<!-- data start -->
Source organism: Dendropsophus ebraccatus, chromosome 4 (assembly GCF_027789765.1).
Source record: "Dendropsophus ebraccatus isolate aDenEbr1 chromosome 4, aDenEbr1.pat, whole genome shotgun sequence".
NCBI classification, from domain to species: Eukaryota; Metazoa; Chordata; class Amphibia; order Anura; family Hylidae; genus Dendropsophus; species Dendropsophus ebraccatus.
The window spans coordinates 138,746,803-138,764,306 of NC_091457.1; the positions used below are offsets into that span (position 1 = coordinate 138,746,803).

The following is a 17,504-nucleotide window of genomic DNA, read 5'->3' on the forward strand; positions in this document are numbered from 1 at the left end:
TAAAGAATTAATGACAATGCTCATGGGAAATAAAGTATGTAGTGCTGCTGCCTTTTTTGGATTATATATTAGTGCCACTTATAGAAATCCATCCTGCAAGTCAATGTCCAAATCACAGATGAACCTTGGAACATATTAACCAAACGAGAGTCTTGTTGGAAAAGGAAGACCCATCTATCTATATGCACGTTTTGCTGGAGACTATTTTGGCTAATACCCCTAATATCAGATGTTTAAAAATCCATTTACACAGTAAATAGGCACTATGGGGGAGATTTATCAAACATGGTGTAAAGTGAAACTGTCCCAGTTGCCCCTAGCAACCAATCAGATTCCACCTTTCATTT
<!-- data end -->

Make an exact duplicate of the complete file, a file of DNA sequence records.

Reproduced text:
Source organism: Dendropsophus ebraccatus, chromosome 4 (assembly GCF_027789765.1).
Source record: "Dendropsophus ebraccatus isolate aDenEbr1 chromosome 4, aDenEbr1.pat, whole genome shotgun sequence".
NCBI classification, from domain to species: Eukaryota; Metazoa; Chordata; class Amphibia; order Anura; family Hylidae; genus Dendropsophus; species Dendropsophus ebraccatus.
The window spans coordinates 138,746,803-138,764,306 of NC_091457.1; the positions used below are offsets into that span (position 1 = coordinate 138,746,803).

The following is a 17,504-nucleotide window of genomic DNA, read 5'->3' on the forward strand; positions in this document are numbered from 1 at the left end:
TAAAGAATTAATGACAATGCTCATGGGAAATAAAGTATGTAGTGCTGCTGCCTTTTTTGGATTATATATTAGTGCCACTTATAGAAATCCATCCTGCAAGTCAATGTCCAAATCACAGATGAACCTTGGAACATATTAACCAAACGAGAGTCTTGTTGGAAAAGGAAGACCCATCTATCTATATGCACGTTTTGCTGGAGACTATTTTGGCTAATACCCCTAATATCAGATGTTTAAAAATCCATTTACACAGTAAATAGGCACTATGGGGGAGATTTATCAAACATGGTGTAAAGTGAAACTGTCCCAGTTGCCCCTAGCAACCAATCAGATTCCACCTTTCATTT